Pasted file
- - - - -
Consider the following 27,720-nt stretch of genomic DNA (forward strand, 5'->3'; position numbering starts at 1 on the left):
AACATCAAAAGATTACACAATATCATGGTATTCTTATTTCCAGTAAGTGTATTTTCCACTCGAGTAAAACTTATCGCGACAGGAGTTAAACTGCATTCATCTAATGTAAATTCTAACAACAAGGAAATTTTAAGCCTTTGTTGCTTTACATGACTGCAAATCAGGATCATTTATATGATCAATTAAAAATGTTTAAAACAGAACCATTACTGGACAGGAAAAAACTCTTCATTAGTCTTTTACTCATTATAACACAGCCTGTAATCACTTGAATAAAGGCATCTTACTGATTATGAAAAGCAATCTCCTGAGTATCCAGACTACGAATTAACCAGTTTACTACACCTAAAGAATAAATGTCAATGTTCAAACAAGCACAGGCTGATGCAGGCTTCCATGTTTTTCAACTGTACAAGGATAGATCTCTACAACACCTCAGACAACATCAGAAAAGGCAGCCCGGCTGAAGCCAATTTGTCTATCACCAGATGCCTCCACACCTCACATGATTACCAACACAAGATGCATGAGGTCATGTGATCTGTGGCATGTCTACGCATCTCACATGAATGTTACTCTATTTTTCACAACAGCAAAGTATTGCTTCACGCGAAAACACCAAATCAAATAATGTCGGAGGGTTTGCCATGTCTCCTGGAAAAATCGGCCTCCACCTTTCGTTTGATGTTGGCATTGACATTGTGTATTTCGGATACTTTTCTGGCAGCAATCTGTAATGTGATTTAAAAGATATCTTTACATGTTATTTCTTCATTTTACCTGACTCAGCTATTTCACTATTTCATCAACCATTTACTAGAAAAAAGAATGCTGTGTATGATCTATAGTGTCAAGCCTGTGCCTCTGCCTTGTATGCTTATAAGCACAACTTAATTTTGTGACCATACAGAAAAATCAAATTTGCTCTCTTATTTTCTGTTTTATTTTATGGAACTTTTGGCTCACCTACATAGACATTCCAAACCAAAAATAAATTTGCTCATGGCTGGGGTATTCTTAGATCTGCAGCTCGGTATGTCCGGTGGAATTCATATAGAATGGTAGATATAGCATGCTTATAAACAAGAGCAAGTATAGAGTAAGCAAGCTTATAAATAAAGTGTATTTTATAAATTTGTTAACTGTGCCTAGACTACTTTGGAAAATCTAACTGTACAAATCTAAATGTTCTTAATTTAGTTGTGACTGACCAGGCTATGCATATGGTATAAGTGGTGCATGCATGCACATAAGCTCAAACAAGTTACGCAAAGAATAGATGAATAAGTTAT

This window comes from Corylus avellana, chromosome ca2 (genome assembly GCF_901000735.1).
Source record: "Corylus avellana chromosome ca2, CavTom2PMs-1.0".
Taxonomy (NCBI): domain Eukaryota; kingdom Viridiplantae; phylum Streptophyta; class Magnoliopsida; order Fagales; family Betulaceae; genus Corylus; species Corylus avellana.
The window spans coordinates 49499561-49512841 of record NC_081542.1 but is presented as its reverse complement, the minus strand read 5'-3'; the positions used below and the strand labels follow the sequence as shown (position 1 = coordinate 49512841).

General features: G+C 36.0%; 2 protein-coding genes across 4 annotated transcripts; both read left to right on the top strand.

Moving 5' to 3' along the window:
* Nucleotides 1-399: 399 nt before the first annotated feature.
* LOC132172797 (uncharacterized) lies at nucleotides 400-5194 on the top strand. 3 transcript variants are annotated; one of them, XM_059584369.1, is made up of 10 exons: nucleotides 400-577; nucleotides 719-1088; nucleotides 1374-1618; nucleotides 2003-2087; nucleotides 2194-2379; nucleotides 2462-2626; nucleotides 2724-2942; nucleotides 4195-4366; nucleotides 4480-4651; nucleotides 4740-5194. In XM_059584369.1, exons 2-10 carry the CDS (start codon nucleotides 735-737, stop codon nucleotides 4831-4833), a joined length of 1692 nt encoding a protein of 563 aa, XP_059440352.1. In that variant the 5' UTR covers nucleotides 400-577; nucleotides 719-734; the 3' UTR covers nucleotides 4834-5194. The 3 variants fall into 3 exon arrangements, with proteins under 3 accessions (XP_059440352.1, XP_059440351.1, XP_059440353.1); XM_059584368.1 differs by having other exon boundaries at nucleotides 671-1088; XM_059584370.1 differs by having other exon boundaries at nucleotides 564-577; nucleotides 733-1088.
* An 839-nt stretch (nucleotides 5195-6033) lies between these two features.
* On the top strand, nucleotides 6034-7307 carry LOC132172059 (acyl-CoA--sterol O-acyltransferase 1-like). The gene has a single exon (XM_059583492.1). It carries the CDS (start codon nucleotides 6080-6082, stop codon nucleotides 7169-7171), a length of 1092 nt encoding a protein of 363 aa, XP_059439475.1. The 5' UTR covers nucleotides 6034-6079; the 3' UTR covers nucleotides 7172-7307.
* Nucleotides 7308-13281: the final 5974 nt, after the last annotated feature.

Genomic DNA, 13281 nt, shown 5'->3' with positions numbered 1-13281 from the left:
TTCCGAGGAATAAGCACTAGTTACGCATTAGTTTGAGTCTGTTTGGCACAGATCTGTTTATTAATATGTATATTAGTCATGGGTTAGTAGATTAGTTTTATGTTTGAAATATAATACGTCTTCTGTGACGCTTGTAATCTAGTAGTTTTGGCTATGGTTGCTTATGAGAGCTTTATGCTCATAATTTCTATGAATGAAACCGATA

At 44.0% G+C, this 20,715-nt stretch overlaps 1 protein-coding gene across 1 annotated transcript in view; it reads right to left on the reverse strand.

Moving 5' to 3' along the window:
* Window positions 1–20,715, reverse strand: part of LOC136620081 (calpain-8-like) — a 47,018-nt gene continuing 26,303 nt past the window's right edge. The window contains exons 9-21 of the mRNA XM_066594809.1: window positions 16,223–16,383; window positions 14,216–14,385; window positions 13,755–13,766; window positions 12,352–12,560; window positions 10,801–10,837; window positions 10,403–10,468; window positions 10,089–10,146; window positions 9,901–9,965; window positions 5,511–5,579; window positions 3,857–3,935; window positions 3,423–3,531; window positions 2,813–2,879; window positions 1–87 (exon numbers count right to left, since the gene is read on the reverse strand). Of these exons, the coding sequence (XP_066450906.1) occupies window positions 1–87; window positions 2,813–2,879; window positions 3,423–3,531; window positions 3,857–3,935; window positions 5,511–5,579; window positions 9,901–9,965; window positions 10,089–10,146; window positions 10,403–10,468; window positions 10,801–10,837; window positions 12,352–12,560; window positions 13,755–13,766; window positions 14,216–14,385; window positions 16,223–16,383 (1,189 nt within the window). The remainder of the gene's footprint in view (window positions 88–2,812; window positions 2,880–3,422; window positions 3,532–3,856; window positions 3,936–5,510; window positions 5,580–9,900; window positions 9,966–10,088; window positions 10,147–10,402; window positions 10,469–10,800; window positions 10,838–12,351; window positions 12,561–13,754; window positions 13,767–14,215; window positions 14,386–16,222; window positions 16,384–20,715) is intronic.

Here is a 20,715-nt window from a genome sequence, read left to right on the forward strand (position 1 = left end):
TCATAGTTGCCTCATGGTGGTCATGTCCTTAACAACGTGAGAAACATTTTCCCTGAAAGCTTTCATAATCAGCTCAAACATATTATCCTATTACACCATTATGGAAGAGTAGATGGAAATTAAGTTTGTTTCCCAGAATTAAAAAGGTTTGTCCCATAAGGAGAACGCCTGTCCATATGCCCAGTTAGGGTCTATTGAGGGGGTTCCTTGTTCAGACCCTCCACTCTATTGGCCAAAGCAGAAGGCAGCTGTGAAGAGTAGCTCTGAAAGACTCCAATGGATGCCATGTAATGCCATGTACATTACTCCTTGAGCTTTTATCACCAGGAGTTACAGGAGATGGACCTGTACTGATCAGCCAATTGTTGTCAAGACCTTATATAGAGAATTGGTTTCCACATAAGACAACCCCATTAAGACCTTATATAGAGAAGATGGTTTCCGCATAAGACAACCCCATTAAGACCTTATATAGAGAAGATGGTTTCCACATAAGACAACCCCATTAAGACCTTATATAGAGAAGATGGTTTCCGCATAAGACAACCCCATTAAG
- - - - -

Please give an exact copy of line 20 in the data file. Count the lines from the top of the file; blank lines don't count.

TCATAGTTGCCTCATGGTGGTCATGTCCTTAACAACGTGAGAAACATTTTCCCTGAAAGCTTTCATAATCAGCTCAAACATATTATCCTATTACACCATTATGGAAGAGTAGATGGAAATTAAGTTTGTTTCCCAGAATTAAAAAGGTTTGTCCCATAAGGAGAACGCCTGTCCATATGCCCAGTTAGGGTCTATTGAGGGGGTTCCTTGTTCAGACCCTCCACTCTATTGGCCAAAGCAGAAGGCAGCTGTGAAGAGTAGCTCTGAAAGACTCCAATGGATGCCATGTAATGCCATGTACATTACTCCTTGAGCTTTTATCACCAGGAGTTACAGGAGATGGACCTGTACTGATCAGCCAATTGTTGTCAAGACCTTATATAGAGAATTGGTTTCCACATAAGACAACCCCATTAAGACCTTATATAGAGAAGATGGTTTCCGCATAAGACAACCCCATTAAGACCTTATATAGAGAAGATGGTTTCCACATAAGACAACCCCATTAAGACCTTATATAGAGAAGATGGTTTCCGCATAAGACAACCCCATTAAG